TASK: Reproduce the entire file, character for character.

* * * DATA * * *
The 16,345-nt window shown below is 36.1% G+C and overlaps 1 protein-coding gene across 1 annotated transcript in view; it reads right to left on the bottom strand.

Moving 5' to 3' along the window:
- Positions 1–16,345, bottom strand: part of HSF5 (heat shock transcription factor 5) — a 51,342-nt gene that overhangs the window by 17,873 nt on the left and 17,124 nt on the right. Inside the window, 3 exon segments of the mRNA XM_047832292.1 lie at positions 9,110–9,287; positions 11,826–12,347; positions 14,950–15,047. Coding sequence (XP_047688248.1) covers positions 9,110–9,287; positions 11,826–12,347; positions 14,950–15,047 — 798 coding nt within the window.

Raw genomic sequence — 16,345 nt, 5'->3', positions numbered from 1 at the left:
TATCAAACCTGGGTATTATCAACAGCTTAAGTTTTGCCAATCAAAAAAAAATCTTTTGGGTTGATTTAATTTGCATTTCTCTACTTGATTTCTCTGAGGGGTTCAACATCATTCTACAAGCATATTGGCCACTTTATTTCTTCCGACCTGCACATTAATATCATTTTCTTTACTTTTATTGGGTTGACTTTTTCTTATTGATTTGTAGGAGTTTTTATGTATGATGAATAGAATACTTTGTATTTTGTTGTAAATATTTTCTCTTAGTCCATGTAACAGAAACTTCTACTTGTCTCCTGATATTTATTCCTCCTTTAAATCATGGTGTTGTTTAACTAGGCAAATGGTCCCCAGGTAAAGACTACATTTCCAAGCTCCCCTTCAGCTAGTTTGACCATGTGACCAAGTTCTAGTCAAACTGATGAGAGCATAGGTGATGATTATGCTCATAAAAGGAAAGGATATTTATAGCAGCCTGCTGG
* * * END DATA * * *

The 16,345-nt window shown below is 36.1% G+C and overlaps 1 protein-coding gene across 1 annotated transcript in view; it reads right to left on the bottom strand.

Moving 5' to 3' along the window:
- Positions 1–16,345, bottom strand: part of HSF5 (heat shock transcription factor 5) — a 51,342-nt gene that overhangs the window by 17,873 nt on the left and 17,124 nt on the right. Inside the window, 3 exon segments of the mRNA XM_047832292.1 lie at positions 9,110–9,287; positions 11,826–12,347; positions 14,950–15,047. Coding sequence (XP_047688248.1) covers positions 9,110–9,287; positions 11,826–12,347; positions 14,950–15,047 — 798 coding nt within the window.

Raw genomic sequence — 16,345 nt, 5'->3', positions numbered from 1 at the left:
TATCAAACCTGGGTATTATCAACAGCTTAAGTTTTGCCAATCAAAAAAAAATCTTTTGGGTTGATTTAATTTGCATTTCTCTACTTGATTTCTCTGAGGGGTTCAACATCATTCTACAAGCATATTGGCCACTTTATTTCTTCCGACCTGCACATTAATATCATTTTCTTTACTTTTATTGGGTTGACTTTTTCTTATTGATTTGTAGGAGTTTTTATGTATGATGAATAGAATACTTTGTATTTTGTTGTAAATATTTTCTCTTAGTCCATGTAACAGAAACTTCTACTTGTCTCCTGATATTTATTCCTCCTTTAAATCATGGTGTTGTTTAACTAGGCAAATGGTCCCCAGGTAAAGACTACATTTCCAAGCTCCCCTTCAGCTAGTTTGACCATGTGACCAAGTTCTAGTCAAACTGATGAGAGCATAGGTGATGATTATGCTCATAAAAGGAAAGGATATTTATAGCAGCCTGCTGG